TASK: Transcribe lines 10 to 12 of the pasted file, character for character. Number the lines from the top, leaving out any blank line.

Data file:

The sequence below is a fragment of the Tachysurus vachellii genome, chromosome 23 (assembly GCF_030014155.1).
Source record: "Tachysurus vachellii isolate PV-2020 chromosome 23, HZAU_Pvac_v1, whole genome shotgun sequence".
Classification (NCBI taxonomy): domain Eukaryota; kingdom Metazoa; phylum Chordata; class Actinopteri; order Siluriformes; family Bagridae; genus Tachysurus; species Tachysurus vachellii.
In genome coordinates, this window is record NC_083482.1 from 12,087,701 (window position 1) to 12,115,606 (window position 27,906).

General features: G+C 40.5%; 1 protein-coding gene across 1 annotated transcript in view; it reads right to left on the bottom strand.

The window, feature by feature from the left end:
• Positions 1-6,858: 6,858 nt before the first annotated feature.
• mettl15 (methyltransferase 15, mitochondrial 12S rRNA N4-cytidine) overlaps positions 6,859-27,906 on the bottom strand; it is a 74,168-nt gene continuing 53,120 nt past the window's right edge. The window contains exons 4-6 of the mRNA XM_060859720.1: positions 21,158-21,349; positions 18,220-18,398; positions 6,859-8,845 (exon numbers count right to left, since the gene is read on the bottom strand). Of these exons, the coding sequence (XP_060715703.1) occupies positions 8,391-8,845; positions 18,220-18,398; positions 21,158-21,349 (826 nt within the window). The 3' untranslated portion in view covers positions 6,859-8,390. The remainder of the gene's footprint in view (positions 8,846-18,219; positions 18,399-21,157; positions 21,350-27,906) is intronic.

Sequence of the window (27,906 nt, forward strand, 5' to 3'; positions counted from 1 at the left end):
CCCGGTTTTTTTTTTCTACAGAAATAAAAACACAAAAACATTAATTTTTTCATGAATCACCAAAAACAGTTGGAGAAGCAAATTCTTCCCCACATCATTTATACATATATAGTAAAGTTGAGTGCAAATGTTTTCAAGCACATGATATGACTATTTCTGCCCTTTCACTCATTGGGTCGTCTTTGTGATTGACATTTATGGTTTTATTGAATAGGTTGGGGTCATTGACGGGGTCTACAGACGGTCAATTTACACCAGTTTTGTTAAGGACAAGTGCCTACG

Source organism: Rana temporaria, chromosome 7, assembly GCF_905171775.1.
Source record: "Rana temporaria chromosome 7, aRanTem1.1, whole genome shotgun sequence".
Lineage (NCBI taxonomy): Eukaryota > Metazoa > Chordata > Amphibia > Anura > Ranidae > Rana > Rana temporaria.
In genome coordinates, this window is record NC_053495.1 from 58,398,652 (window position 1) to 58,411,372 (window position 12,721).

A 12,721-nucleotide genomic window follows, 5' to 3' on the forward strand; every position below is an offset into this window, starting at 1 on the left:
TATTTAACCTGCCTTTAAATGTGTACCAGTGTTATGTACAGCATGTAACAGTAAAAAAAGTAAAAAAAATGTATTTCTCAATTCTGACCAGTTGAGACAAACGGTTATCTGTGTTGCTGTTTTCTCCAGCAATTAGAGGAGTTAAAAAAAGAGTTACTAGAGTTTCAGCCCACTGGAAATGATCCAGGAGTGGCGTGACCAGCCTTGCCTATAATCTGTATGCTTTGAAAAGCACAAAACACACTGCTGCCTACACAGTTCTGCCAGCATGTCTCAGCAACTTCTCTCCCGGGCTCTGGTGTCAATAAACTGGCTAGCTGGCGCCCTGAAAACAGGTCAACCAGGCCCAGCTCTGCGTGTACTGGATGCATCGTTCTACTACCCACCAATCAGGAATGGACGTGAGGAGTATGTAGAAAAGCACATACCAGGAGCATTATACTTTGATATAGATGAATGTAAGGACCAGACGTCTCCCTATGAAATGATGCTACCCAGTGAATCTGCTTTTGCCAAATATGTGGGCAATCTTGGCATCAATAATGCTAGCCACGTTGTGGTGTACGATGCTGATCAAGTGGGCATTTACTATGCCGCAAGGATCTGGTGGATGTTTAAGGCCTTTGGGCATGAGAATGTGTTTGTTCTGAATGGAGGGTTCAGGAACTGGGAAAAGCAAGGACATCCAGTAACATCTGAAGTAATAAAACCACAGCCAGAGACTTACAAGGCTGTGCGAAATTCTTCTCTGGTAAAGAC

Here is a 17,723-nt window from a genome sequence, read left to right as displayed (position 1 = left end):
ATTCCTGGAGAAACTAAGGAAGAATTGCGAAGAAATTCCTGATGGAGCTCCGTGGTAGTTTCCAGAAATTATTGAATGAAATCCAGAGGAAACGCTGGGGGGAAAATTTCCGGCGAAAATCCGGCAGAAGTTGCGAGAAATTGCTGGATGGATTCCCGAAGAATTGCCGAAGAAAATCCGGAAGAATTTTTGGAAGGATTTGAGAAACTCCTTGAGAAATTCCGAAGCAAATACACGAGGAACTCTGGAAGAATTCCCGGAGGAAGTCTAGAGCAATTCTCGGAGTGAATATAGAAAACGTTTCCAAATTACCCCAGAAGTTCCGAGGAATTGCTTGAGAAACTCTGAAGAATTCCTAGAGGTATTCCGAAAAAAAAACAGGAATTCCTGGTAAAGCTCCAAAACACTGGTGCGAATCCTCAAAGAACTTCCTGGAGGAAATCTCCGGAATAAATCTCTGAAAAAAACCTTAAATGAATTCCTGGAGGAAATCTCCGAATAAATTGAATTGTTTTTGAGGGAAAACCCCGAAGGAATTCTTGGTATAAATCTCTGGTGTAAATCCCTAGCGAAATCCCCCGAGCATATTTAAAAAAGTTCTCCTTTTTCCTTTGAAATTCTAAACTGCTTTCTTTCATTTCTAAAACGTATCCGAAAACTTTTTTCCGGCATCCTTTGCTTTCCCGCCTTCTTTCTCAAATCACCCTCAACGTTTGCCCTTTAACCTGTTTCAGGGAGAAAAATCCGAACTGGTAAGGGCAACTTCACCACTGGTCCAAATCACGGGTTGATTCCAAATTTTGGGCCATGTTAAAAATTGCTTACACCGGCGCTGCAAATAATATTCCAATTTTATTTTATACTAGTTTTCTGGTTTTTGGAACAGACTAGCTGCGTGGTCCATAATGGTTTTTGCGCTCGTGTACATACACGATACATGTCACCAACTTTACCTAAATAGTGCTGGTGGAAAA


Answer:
CCCGGTTTTTTTTTTCTACAGAAATAAAAACACAAAAACATTAATTTTTTCATGAATCACCAAAAACAGTTGGAGAAGCAAATTCTTCCCCACATCATTTATACATATATAGTAAAGTTGAGTGCAAATGTTTTCAAGCACATGATATGACTATTTCTGCCCTTTCACTCATTGGGTCGTCTTTGTGATTGACATTTATGGTTTTATTGAATAGGTTGGGGTCATTGACGGGGTCTACAGACGGTCAATTTACACCAGTTTTGTTAAGGACAAGTGCCTACG

Source organism: Rana temporaria, chromosome 7, assembly GCF_905171775.1.
Source record: "Rana temporaria chromosome 7, aRanTem1.1, whole genome shotgun sequence".